I am developing a rather large ETL ( 39 distinct Flat File or Excel Connection Managers in current build & about as many to go ) through SSIS ( Visual Studio and MSSQL Server versions both 2008-R2 ). I'm trying to set full deployment for the first full "vertical slice" and am currently prod testing.

Each of the files comes in from its respective data vendor with its respective unique name suffixed with some string variation of the day's date.

Because I'm using Expressions for the Connection Managers ( variously for ServerName/ExcelFilePath - .xlsx, ConnectionString = .csv, and Disable for all Connections in case the file is missing ), I need to set robust defaults to configure & save the solution. The problem is this:

I am receiving false positives when I prod test the Server Job

I have a Script Task to assign Variable names for each necessary Expression prior to a Sequence Container with all of the Data Flow Tasks for the solution. A sample of this Script Task ( actually a few in sequence ) follows. The Variable format [User::StringDate] is assigned from an Execute SQL task prior to this step.

Dts.Variables["User::aFile"].Value = String.Empty;
Dts.Variables["User::bFile"].Value = String.Empty;


String DateFormat = String.Empty;
DateFormat = Dts.Variables["User::StringDate"].Value.ToString();

String DirLoc, FileName; 
DirLoc, FileName = String.Empty;

DirLoc = @"\\SharedDrive\e\Files\"
aFileName = "ExcelFileA_" + DateFormat + ".xls";
bFileName = "ExcelFileB_" + DateFormat + ".xls";

Dts.Variables["User::aFile"].Value = aFileName;
Dts.Variables["User::bFile"].Value = bFileName;


As I add Connection Managers for each new family of files, I have found myself occasionally forgetting to add the variable declaration into the script. Obviously, the job then continues to reference the default location that was set up to configure the connection manager and prod testing shows false positives when the daily file for that instance does not come in or has a DDL change I did not anticipate.

To ameliorate this, I've set a "Debug" script task prior to all other Precedence Constraints in the Package. This task manually set the ["User::*"] vars to the "incorrect" state ( String.Empty, false depending... ). However, this still requires that I hard-code the set empty step.

Is there a way ( perhaps in a Foreach Loop Container ) to set all User vars empty / null?

This would also assist in documentation of the job for my colleagues... Currently I'm just setting all Vars as ReadOnlyVariables in any given Script Task each day when I commit the day's versioning & copy-pasting the variable names into a text file, manipulating the syntax I need, and then copy pasting back into the Script Task.

I just feel like there's got to be a better way!

  • Ensuring I understand your logic: file name changes on a daily basis. Foo_20150923 for today's file, tomorrow's will be Foo_20150924 (or it lags a day, whatever) and so you have these script tasks built out to compute what the value should be? – billinkc Sep 24 '15 at 4:09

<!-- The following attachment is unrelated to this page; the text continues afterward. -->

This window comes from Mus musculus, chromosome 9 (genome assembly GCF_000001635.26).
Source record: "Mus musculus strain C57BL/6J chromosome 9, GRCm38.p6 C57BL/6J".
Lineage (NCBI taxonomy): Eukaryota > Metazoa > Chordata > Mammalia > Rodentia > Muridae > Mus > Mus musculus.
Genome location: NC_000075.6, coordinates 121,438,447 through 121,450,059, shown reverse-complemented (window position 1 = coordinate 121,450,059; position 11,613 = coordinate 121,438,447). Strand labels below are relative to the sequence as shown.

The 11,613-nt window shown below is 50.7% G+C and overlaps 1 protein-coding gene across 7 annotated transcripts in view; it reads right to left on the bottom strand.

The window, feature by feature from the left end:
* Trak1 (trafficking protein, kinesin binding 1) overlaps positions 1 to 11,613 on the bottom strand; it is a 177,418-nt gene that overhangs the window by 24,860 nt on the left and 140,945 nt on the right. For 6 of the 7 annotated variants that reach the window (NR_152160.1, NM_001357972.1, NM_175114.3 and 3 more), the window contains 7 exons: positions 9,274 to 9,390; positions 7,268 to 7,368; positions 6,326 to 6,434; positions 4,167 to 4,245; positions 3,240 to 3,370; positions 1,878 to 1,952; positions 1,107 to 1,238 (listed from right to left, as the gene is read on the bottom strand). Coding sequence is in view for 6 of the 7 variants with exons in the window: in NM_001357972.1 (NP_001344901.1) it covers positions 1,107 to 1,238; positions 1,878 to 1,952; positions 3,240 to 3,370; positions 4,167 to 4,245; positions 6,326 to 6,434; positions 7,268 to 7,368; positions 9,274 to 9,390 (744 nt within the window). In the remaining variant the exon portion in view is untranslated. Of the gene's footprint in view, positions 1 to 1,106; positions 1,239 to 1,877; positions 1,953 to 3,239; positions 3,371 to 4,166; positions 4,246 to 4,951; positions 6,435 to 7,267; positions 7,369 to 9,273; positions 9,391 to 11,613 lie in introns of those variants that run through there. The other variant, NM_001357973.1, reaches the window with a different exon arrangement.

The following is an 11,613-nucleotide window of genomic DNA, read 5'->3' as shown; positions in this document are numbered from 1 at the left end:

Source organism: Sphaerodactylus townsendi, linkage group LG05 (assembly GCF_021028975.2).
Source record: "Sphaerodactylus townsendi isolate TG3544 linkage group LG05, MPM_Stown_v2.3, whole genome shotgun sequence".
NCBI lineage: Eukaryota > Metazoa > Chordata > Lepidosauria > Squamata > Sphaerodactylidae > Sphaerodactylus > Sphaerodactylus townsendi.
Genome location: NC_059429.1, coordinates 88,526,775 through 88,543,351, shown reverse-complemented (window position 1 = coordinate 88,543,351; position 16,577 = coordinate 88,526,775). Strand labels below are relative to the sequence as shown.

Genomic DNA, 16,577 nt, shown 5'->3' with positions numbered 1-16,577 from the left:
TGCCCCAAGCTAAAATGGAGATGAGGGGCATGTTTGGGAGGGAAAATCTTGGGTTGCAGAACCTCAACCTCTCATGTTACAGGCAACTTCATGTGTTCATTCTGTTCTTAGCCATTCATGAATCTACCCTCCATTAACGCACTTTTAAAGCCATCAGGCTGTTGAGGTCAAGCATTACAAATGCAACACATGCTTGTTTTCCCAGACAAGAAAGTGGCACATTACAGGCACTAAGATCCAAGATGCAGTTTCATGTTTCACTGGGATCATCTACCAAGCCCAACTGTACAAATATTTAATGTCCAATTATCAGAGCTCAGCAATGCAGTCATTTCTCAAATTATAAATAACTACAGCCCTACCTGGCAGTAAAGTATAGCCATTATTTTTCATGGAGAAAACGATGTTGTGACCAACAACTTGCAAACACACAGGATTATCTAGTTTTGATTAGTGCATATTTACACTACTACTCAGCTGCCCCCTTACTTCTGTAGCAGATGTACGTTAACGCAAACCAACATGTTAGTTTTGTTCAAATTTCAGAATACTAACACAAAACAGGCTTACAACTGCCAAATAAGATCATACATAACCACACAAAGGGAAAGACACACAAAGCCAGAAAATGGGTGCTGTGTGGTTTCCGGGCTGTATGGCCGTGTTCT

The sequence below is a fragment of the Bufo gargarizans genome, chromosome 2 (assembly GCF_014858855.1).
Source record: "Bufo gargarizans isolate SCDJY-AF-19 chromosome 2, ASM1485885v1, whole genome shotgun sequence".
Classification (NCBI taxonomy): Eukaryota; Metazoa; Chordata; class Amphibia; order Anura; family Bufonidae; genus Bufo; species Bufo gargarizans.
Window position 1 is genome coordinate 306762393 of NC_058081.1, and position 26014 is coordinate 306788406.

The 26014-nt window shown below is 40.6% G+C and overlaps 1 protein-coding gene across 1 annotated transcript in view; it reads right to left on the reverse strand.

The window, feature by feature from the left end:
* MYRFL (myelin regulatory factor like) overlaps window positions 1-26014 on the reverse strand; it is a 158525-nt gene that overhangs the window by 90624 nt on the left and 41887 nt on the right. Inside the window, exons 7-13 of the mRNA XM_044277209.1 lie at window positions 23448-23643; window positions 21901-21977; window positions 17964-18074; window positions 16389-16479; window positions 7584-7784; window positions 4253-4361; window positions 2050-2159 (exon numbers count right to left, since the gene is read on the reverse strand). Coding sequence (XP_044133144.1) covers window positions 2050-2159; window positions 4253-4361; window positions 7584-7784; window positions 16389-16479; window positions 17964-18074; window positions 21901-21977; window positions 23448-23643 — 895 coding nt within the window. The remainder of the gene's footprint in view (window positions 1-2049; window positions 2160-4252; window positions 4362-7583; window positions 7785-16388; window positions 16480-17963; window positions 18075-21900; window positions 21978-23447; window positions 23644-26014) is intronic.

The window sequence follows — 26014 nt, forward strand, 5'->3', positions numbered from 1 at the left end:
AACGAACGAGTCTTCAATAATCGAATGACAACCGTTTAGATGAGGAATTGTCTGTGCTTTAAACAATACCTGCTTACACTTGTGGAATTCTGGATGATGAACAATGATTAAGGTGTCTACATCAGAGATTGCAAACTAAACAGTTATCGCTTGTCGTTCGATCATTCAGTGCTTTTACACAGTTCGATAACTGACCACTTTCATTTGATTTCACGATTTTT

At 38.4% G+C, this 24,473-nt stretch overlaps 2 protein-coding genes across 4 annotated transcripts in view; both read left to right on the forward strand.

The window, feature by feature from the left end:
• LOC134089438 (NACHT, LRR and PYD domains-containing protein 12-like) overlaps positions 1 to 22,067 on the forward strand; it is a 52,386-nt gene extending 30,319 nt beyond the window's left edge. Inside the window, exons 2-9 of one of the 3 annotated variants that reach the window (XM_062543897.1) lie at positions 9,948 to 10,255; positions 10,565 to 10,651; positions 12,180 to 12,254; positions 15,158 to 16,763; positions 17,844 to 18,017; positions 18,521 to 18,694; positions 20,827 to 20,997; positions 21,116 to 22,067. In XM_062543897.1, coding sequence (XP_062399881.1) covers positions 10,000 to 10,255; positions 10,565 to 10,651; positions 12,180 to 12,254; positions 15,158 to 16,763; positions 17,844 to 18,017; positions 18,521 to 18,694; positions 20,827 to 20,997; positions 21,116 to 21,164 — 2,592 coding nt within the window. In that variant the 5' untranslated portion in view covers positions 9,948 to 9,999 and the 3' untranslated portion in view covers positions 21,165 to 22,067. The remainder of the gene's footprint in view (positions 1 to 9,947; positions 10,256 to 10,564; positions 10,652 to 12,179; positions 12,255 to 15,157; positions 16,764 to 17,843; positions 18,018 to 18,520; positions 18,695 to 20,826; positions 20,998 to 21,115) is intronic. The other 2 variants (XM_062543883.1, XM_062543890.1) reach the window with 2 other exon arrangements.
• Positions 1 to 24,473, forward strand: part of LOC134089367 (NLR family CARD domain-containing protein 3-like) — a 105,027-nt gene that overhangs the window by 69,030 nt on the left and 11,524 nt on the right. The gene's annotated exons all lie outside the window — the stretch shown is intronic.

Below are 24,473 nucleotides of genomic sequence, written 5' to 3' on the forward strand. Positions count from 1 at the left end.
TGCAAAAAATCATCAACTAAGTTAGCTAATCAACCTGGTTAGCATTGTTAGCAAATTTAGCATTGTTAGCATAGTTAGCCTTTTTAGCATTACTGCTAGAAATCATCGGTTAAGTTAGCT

• @billinkc correct – Peter Vandivier Sep 24 '15 at 4:19
  • If you only ever want yesterday's date, you can compute that using Expressions. Yesterday, datetime, expression is dateadd("dd", -1, @[System::StartTime]) YesterdayYMD, string, expression = (DT_WSTR, 4)YEAR(@[User::Yesterday]) + RIGHT("0" + (DT_WSTR, 2)MONTH(@[User::Yesterday]), 2) + RIGHT("0" + (DT_WSTR, 2) DAY(@[User::Yesterday]), 2) You would then use YesterdayYMD to build your file name variables, also via expression, aFile = "\\\\SharedDrive\\e\\Files\\" + "ExcelFileA_" + @[User::YesterdayYMD] + ".xls" – billinkc Sep 24 '15 at 14:01
  • I have found when I do the above, invariably the day comes where the vendor didn't supply the file in time or we have to reprocess multiple days worth of data. Then you're in a pickle because you think about things like changing the system clock just to get it to pick up the file. Or you try to rename the file but forget you have logic in place to ensure you only process one file per day. Something like that. – billinkc Sep 24 '15 at 14:03
  • 1
    So, instead what I do when I have a variable file name is use the Foreach enumerator. It allows you pick up the files in a folder based on a pattern. For example, ExcelFileA_*.xls If there's only ever one file out there, great! If there's multiples, it handles it. What I really like is that going this route allows my packages to not fail if the file does not have to exist. Maybe we only the file on the days the stock market's open. Instead of using a script task to test whether the file exists and then enable/disabling a task, put it in the ForEach File enumerator & DFT doesn't blow ! found – billinkc Sep 24 '15 at 14:06

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